What is the conflict in the book There's a Bat in Bunk Five by Danziger?

Expert Answers
Karen P.L. Hardison eNotes educator| Certified Educator

There is actually a two-fold conflict. One part is Marcy against the world and her parents. The other is Marcy against herself. Marcy feels unfairly treated and has built up within herself an artificial hatred (which corresponds to an artificial conflict) toward her parents and toward her sheltered, well structured and well protected middle-class life. She yearns to "lead [her] own life," to "study literature [and] live [her] own life." At "fourteen and eleven twelfths," she doesn't understand the true meaning behind this cliche. Thus she has a conflict with her parents shown in her animosity toward them and her desire to get away from them and home. Yet she becomes wistful and "homesick" before she ever leaves for camp; this foreshadows an upcoming triumph over this conflict.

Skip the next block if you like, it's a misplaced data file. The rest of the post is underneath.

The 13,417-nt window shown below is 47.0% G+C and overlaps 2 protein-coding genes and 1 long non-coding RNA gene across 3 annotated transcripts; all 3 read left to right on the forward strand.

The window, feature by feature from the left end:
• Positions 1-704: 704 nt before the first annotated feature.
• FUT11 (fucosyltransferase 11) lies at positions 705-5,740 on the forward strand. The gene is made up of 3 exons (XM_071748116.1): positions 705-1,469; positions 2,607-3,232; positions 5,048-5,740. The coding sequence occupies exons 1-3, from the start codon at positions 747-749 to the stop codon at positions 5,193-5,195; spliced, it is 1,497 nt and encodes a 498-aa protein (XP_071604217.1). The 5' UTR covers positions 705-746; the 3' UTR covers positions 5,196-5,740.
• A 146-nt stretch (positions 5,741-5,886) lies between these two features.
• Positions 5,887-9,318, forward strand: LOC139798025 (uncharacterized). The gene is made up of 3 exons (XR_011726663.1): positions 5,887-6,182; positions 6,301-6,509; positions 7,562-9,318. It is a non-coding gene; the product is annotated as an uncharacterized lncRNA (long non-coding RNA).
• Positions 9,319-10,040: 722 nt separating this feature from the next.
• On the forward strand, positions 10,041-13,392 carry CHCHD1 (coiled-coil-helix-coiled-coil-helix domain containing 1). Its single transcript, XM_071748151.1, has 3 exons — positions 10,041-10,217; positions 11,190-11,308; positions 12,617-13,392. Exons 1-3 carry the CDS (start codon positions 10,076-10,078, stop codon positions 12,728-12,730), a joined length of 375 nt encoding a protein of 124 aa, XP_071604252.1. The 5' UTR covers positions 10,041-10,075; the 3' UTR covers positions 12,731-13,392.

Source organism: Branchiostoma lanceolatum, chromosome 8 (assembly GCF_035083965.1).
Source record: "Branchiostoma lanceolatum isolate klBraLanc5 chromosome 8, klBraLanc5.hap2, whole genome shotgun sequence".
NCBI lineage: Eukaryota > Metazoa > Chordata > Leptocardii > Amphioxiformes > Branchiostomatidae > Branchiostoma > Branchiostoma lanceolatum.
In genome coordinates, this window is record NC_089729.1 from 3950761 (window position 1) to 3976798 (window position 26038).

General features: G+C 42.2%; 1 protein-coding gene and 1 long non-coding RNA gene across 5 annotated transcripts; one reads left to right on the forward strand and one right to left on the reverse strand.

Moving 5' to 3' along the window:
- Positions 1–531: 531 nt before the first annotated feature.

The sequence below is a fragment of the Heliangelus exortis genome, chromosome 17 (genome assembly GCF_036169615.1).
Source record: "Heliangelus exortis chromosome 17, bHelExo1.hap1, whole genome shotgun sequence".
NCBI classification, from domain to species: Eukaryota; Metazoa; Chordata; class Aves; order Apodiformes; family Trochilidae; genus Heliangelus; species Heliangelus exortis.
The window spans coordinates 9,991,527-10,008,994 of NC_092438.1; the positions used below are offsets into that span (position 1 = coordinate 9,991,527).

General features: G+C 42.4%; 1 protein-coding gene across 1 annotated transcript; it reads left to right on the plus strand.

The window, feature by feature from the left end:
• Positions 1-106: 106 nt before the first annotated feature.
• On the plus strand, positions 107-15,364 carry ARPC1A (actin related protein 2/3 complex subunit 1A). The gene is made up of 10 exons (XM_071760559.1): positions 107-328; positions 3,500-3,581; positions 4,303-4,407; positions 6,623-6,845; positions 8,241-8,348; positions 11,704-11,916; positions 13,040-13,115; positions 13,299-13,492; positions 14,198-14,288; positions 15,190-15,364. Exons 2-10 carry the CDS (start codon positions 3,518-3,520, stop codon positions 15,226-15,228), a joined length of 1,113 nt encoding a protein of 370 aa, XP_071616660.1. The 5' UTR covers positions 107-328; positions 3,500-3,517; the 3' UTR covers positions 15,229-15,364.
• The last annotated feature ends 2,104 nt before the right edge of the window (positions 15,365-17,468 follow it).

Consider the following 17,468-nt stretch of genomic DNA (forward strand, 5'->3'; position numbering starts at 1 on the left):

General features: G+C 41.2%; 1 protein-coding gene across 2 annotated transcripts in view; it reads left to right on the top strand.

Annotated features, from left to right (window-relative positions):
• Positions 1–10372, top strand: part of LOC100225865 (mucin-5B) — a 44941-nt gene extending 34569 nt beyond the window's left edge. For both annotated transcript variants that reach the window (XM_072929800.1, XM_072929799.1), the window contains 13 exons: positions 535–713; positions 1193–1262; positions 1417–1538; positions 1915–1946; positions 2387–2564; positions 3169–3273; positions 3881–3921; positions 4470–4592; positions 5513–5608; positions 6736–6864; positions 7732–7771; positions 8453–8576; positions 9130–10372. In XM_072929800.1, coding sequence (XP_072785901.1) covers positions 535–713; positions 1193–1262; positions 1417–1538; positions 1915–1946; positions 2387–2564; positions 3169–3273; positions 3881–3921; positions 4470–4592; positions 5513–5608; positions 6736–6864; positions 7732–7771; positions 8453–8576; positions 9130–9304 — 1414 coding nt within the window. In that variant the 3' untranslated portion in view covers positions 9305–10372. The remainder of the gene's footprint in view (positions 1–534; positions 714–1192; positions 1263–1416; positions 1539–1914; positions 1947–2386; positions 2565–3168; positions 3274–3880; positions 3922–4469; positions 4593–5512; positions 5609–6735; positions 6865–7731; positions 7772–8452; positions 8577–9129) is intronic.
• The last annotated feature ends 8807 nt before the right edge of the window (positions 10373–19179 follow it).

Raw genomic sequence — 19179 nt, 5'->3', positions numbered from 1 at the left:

Marcy sees herself as capable of leading an independent life, but this is without truly knowing what an independent life entails. At camp, she begins to learn what responsibilities accompany independent living and finds that many--most--of these responsibilities are more than she reckoned on and are more than she can manage on her own. After her experience at camp, she has a new appreciation for what her parents experience in their responsibilities for her and for earning a living--despite complicating problems. Camp offers Marcy a chance to overcome her inner conflict and come to terms with herself through a new understanding of living an independent life of her own.

This summer, I've decided, I'm going to try to be a grown-up, so I'll be able to take care of myself. ... so that when I'm an adult, I'll be ready for anything.

Read the study guide:
There's a Bat in Bunk Five

Access hundreds of thousands of answers with a free trial.

Start Free Trial
Ask a Question